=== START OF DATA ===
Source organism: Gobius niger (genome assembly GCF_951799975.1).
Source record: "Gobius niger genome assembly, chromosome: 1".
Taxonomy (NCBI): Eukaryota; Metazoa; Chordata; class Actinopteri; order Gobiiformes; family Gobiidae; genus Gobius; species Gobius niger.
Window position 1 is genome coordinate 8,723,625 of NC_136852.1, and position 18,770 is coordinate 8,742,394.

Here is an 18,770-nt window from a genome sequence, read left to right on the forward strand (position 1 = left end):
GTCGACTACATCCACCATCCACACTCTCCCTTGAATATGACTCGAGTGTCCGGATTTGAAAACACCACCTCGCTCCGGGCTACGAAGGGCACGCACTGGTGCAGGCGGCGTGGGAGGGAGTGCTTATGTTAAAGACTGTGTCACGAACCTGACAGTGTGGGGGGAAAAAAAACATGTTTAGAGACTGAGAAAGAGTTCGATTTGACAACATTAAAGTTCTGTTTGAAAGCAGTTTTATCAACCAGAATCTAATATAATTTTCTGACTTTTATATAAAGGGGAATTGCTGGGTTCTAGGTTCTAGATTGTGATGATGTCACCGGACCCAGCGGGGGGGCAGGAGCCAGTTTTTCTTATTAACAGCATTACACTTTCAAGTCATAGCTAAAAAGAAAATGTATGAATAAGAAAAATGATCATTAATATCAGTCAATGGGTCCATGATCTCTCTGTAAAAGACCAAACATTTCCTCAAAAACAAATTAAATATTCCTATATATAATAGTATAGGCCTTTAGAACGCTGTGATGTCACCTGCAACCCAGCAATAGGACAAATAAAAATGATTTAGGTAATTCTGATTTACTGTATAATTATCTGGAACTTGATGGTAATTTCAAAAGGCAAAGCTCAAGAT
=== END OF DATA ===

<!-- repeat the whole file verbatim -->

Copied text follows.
Source organism: Gobius niger (genome assembly GCF_951799975.1).
Source record: "Gobius niger genome assembly, chromosome: 1".
Taxonomy (NCBI): Eukaryota; Metazoa; Chordata; class Actinopteri; order Gobiiformes; family Gobiidae; genus Gobius; species Gobius niger.
Window position 1 is genome coordinate 8,723,625 of NC_136852.1, and position 18,770 is coordinate 8,742,394.

Here is an 18,770-nt window from a genome sequence, read left to right on the forward strand (position 1 = left end):
GTCGACTACATCCACCATCCACACTCTCCCTTGAATATGACTCGAGTGTCCGGATTTGAAAACACCACCTCGCTCCGGGCTACGAAGGGCACGCACTGGTGCAGGCGGCGTGGGAGGGAGTGCTTATGTTAAAGACTGTGTCACGAACCTGACAGTGTGGGGGGAAAAAAAACATGTTTAGAGACTGAGAAAGAGTTCGATTTGACAACATTAAAGTTCTGTTTGAAAGCAGTTTTATCAACCAGAATCTAATATAATTTTCTGACTTTTATATAAAGGGGAATTGCTGGGTTCTAGGTTCTAGATTGTGATGATGTCACCGGACCCAGCGGGGGGGCAGGAGCCAGTTTTTCTTATTAACAGCATTACACTTTCAAGTCATAGCTAAAAAGAAAATGTATGAATAAGAAAAATGATCATTAATATCAGTCAATGGGTCCATGATCTCTCTGTAAAAGACCAAACATTTCCTCAAAAACAAATTAAATATTCCTATATATAATAGTATAGGCCTTTAGAACGCTGTGATGTCACCTGCAACCCAGCAATAGGACAAATAAAAATGATTTAGGTAATTCTGATTTACTGTATAATTATCTGGAACTTGATGGTAATTTCAAAAGGCAAAGCTCAAGAT